Why do we do prescribed burns at Moores Creek National Battlefield?
As in many other federal and state agencies the park will utilize the prescribed fire program to assist managers in forest protection and cultural landscape restoration. Recent research identified the need for prescribed fire to restore the landscape to that of the 18th century. A vascular plant survey further supported the use of fire as a management tool. The study indicated that the heavy fuel layer was contributing to the decline in the park's biodiversity.
The inherent danger for a catastrophic wildfire increases each year across the country due to fuel build-ups caused by insect damage, violent storms, and drought. Prescribed fire, unlike wildfire, is practiced when conditions are favorable for fire personnel to conduct the burn for the desired effects. The benefits of prescribed fire are immeasurable. Prescribed fire will greatly reduce the heavy fuel loads that currently exist as a result of forest pests and hurricanes. It will also enhance the biodiversity of the forest that will be beneficial to the wildlife populations within in the park. Botanists recently in the park indicated that the inventory of vascular plants would increase dramatically after the prescribed burns.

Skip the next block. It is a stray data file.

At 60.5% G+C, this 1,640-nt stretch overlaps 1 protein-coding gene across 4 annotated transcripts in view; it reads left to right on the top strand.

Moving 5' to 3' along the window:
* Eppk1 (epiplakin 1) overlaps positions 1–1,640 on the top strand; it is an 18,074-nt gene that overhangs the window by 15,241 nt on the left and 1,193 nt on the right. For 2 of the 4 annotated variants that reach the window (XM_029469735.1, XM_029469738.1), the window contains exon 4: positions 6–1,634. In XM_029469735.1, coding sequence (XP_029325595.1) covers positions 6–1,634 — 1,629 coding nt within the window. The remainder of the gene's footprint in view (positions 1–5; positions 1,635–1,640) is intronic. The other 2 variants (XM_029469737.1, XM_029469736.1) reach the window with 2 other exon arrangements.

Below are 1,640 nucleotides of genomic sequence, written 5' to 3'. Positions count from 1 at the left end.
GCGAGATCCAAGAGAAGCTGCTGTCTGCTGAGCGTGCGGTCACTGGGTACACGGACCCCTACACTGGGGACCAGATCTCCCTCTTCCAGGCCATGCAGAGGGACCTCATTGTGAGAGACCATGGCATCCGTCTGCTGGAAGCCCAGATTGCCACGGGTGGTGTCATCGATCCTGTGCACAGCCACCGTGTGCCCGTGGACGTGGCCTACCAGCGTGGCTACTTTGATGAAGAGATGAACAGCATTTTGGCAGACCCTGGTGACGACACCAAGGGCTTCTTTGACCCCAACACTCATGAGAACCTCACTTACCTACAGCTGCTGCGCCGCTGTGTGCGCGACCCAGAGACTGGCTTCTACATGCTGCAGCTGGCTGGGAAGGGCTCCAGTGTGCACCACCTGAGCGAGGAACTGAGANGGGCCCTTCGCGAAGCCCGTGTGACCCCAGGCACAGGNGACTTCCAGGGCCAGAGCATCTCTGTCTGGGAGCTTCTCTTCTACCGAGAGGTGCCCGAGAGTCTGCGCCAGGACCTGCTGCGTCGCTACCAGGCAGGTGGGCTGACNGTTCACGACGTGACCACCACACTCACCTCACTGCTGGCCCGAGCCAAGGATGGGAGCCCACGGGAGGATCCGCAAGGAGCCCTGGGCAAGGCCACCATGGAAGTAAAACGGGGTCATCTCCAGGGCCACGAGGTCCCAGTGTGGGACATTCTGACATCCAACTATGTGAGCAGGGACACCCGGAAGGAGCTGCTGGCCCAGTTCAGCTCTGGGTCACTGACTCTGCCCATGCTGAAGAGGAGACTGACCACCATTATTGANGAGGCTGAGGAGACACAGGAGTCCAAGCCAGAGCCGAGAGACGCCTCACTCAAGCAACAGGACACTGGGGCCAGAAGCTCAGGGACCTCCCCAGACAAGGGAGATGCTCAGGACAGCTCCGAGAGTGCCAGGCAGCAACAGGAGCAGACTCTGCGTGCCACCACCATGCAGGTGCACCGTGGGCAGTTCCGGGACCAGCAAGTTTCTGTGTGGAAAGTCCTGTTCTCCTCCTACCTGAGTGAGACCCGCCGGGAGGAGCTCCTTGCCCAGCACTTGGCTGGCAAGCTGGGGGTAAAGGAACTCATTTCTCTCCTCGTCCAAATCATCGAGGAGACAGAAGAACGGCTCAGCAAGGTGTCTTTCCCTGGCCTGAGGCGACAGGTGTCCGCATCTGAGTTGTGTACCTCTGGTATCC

Visitors to the park can expect to see a burned area until the native grasses start to regenerate after the burn. Once a burning regime is established for the management of the cultural landscape, visitors can expect to see a forest similar to that of the 18th century.
Last updated: April 2, 2020